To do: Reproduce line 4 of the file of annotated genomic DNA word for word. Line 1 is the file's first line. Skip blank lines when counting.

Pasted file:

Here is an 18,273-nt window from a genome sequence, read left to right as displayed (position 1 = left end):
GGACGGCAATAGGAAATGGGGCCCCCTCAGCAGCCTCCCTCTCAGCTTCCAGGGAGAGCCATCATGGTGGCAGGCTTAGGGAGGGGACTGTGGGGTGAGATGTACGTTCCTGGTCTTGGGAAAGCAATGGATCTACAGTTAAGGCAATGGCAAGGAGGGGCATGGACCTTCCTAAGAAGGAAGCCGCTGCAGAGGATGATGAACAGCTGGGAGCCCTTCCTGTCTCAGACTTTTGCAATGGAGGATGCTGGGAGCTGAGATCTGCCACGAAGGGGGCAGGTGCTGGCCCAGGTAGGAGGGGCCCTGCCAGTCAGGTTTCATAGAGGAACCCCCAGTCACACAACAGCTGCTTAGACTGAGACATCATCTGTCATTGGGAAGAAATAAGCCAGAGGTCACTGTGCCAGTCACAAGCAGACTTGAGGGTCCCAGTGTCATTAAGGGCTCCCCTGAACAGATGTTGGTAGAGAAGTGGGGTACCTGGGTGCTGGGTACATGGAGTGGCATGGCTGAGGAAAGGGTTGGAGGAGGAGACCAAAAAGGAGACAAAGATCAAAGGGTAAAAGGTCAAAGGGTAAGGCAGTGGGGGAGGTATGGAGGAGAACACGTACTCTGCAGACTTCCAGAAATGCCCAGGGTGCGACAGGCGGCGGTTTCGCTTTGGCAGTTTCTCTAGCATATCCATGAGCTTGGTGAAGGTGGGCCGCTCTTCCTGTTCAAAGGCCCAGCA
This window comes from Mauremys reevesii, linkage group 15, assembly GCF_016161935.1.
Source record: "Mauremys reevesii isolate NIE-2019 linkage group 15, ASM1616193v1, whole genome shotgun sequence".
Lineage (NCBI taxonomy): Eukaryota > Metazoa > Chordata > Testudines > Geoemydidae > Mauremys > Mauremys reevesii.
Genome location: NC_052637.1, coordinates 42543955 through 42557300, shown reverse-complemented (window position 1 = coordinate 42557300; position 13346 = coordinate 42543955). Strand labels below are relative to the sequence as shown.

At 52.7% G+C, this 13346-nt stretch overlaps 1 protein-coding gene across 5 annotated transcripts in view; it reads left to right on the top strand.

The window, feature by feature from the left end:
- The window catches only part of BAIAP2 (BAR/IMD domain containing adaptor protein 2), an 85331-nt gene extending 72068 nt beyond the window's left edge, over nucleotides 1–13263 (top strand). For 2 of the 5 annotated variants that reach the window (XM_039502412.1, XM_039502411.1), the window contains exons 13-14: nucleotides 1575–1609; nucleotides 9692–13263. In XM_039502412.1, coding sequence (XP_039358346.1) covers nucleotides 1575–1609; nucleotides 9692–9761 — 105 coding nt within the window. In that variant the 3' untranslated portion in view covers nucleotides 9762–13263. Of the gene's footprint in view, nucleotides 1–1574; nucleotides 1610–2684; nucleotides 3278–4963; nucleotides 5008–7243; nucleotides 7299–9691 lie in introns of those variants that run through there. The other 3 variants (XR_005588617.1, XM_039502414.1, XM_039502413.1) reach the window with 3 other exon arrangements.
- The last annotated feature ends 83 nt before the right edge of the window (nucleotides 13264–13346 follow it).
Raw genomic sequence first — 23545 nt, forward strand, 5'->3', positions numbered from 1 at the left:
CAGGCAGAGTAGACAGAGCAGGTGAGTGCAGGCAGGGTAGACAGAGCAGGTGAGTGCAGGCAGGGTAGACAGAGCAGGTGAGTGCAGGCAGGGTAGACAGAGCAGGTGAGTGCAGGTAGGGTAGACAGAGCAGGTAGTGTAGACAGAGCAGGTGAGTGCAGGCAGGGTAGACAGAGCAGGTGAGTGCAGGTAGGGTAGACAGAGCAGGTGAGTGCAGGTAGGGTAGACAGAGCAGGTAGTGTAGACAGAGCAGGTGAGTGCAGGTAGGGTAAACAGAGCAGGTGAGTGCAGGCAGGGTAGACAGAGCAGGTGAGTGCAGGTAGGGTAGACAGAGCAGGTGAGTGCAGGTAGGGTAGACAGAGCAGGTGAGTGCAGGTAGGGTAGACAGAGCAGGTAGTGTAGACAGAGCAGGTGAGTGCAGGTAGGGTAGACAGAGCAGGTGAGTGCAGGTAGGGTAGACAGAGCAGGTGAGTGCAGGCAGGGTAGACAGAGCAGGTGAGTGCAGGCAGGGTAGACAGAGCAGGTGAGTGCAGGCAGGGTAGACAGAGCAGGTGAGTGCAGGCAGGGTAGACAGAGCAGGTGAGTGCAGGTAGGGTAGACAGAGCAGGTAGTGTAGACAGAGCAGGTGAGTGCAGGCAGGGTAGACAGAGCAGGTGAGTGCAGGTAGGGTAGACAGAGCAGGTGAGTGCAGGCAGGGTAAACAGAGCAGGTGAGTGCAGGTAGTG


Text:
Source record: "Mauremys reevesii isolate NIE-2019 linkage group 15, ASM1616193v1, whole genome shotgun sequence".